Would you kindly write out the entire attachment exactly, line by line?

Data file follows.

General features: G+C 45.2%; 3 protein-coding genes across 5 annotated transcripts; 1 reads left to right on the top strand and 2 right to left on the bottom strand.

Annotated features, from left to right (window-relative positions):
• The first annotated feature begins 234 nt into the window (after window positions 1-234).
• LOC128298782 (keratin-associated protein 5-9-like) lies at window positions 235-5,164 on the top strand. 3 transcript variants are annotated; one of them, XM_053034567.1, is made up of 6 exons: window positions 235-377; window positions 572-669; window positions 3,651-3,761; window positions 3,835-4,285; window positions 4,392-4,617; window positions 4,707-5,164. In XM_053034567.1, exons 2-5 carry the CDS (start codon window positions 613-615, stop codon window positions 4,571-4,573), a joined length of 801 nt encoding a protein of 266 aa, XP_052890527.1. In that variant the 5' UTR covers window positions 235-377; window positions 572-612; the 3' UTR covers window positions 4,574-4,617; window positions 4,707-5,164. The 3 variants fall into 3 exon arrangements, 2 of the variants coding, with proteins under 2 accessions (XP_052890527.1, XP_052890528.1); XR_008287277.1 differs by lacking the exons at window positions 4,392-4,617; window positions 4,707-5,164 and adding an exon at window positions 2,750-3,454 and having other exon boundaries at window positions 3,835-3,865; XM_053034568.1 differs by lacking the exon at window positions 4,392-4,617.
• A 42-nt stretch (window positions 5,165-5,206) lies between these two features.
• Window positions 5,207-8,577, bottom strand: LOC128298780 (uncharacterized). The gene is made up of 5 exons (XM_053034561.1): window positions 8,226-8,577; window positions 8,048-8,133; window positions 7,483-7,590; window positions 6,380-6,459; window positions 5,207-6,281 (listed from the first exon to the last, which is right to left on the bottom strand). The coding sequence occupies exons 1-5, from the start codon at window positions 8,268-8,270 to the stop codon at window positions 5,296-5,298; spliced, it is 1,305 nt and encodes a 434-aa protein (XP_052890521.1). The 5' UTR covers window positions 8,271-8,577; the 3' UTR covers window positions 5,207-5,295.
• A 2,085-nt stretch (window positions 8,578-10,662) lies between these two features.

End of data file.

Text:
General features: G+C 45.2%; 3 protein-coding genes across 5 annotated transcripts; 1 reads left to right on the top strand and 2 right to left on the bottom strand.

Annotated features, from left to right (window-relative positions):
• The first annotated feature begins 234 nt into the window (after window positions 1-234).
• LOC128298782 (keratin-associated protein 5-9-like) lies at window positions 235-5,164 on the top strand. 3 transcript variants are annotated; one of them, XM_053034567.1, is made up of 6 exons: window positions 235-377; window positions 572-669; window positions 3,651-3,761; window positions 3,835-4,285; window positions 4,392-4,617; window positions 4,707-5,164. In XM_053034567.1, exons 2-5 carry the CDS (start codon window positions 613-615, stop codon window positions 4,571-4,573), a joined length of 801 nt encoding a protein of 266 aa, XP_052890527.1. In that variant the 5' UTR covers window positions 235-377; window positions 572-612; the 3' UTR covers window positions 4,574-4,617; window positions 4,707-5,164. The 3 variants fall into 3 exon arrangements, 2 of the variants coding, with proteins under 2 accessions (XP_052890527.1, XP_052890528.1); XR_008287277.1 differs by lacking the exons at window positions 4,392-4,617; window positions 4,707-5,164 and adding an exon at window positions 2,750-3,454 and having other exon boundaries at window positions 3,835-3,865; XM_053034568.1 differs by lacking the exon at window positions 4,392-4,617.
• A 42-nt stretch (window positions 5,165-5,206) lies between these two features.
• Window positions 5,207-8,577, bottom strand: LOC128298780 (uncharacterized). The gene is made up of 5 exons (XM_053034561.1): window positions 8,226-8,577; window positions 8,048-8,133; window positions 7,483-7,590; window positions 6,380-6,459; window positions 5,207-6,281 (listed from the first exon to the last, which is right to left on the bottom strand). The coding sequence occupies exons 1-5, from the start codon at window positions 8,268-8,270 to the stop codon at window positions 5,296-5,298; spliced, it is 1,305 nt and encodes a 434-aa protein (XP_052890521.1). The 5' UTR covers window positions 8,271-8,577; the 3' UTR covers window positions 5,207-5,295.
• A 2,085-nt stretch (window positions 8,578-10,662) lies between these two features.